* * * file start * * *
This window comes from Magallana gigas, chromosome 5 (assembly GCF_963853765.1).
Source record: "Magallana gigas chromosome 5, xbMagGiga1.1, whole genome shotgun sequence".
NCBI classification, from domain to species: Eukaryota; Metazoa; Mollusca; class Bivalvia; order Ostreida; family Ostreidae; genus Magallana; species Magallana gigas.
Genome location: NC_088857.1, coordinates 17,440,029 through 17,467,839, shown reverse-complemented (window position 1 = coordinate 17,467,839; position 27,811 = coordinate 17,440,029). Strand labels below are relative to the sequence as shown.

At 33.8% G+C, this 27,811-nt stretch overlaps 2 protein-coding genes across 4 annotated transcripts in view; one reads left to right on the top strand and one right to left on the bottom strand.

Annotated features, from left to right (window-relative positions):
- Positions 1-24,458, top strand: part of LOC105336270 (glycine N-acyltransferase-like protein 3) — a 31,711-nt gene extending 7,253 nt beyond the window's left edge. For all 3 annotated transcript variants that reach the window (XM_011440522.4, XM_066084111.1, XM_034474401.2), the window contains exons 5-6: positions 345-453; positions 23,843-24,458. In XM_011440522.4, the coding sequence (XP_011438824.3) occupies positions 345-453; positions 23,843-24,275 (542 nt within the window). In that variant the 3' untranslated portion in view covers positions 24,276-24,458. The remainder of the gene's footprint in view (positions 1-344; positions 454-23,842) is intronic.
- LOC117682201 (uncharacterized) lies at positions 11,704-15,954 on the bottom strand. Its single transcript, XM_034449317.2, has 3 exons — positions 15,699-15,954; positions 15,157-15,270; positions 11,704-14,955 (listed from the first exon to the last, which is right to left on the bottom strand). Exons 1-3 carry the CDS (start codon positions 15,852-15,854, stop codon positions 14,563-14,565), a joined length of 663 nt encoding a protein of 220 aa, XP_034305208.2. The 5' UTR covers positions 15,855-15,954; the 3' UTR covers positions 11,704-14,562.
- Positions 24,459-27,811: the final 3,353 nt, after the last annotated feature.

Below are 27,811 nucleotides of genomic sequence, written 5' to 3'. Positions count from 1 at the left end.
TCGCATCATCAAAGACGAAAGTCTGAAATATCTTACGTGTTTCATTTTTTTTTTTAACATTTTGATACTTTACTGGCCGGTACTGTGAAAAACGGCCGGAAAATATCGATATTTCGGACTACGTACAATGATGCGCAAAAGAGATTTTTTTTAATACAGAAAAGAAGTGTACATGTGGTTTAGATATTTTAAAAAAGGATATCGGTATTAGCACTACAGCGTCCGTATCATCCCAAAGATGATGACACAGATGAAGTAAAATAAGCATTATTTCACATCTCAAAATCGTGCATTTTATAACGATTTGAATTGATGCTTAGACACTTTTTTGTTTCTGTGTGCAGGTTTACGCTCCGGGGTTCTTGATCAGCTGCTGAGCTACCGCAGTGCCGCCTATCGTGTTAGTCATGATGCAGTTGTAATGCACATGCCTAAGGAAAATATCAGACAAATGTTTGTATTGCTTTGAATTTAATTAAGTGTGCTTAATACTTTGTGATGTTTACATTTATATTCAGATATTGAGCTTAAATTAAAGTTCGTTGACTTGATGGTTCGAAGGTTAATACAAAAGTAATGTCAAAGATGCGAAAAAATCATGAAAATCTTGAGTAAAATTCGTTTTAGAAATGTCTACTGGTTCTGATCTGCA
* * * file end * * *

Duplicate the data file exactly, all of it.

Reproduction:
This window comes from Magallana gigas, chromosome 5 (assembly GCF_963853765.1).
Source record: "Magallana gigas chromosome 5, xbMagGiga1.1, whole genome shotgun sequence".
NCBI classification, from domain to species: Eukaryota; Metazoa; Mollusca; class Bivalvia; order Ostreida; family Ostreidae; genus Magallana; species Magallana gigas.
Genome location: NC_088857.1, coordinates 17,440,029 through 17,467,839, shown reverse-complemented (window position 1 = coordinate 17,467,839; position 27,811 = coordinate 17,440,029). Strand labels below are relative to the sequence as shown.

At 33.8% G+C, this 27,811-nt stretch overlaps 2 protein-coding genes across 4 annotated transcripts in view; one reads left to right on the top strand and one right to left on the bottom strand.

Annotated features, from left to right (window-relative positions):
- Positions 1-24,458, top strand: part of LOC105336270 (glycine N-acyltransferase-like protein 3) — a 31,711-nt gene extending 7,253 nt beyond the window's left edge. For all 3 annotated transcript variants that reach the window (XM_011440522.4, XM_066084111.1, XM_034474401.2), the window contains exons 5-6: positions 345-453; positions 23,843-24,458. In XM_011440522.4, the coding sequence (XP_011438824.3) occupies positions 345-453; positions 23,843-24,275 (542 nt within the window). In that variant the 3' untranslated portion in view covers positions 24,276-24,458. The remainder of the gene's footprint in view (positions 1-344; positions 454-23,842) is intronic.
- LOC117682201 (uncharacterized) lies at positions 11,704-15,954 on the bottom strand. Its single transcript, XM_034449317.2, has 3 exons — positions 15,699-15,954; positions 15,157-15,270; positions 11,704-14,955 (listed from the first exon to the last, which is right to left on the bottom strand). Exons 1-3 carry the CDS (start codon positions 15,852-15,854, stop codon positions 14,563-14,565), a joined length of 663 nt encoding a protein of 220 aa, XP_034305208.2. The 5' UTR covers positions 15,855-15,954; the 3' UTR covers positions 11,704-14,562.
- Positions 24,459-27,811: the final 3,353 nt, after the last annotated feature.

Below are 27,811 nucleotides of genomic sequence, written 5' to 3'. Positions count from 1 at the left end.
TCGCATCATCAAAGACGAAAGTCTGAAATATCTTACGTGTTTCATTTTTTTTTTTAACATTTTGATACTTTACTGGCCGGTACTGTGAAAAACGGCCGGAAAATATCGATATTTCGGACTACGTACAATGATGCGCAAAAGAGATTTTTTTTAATACAGAAAAGAAGTGTACATGTGGTTTAGATATTTTAAAAAAGGATATCGGTATTAGCACTACAGCGTCCGTATCATCCCAAAGATGATGACACAGATGAAGTAAAATAAGCATTATTTCACATCTCAAAATCGTGCATTTTATAACGATTTGAATTGATGCTTAGACACTTTTTTGTTTCTGTGTGCAGGTTTACGCTCCGGGGTTCTTGATCAGCTGCTGAGCTACCGCAGTGCCGCCTATCGTGTTAGTCATGATGCAGTTGTAATGCACATGCCTAAGGAAAATATCAGACAAATGTTTGTATTGCTTTGAATTTAATTAAGTGTGCTTAATACTTTGTGATGTTTACATTTATATTCAGATATTGAGCTTAAATTAAAGTTCGTTGACTTGATGGTTCGAAGGTTAATACAAAAGTAATGTCAAAGATGCGAAAAAATCATGAAAATCTTGAGTAAAATTCGTTTTAGAAATGTCTACTGGTTCTGATCTGCA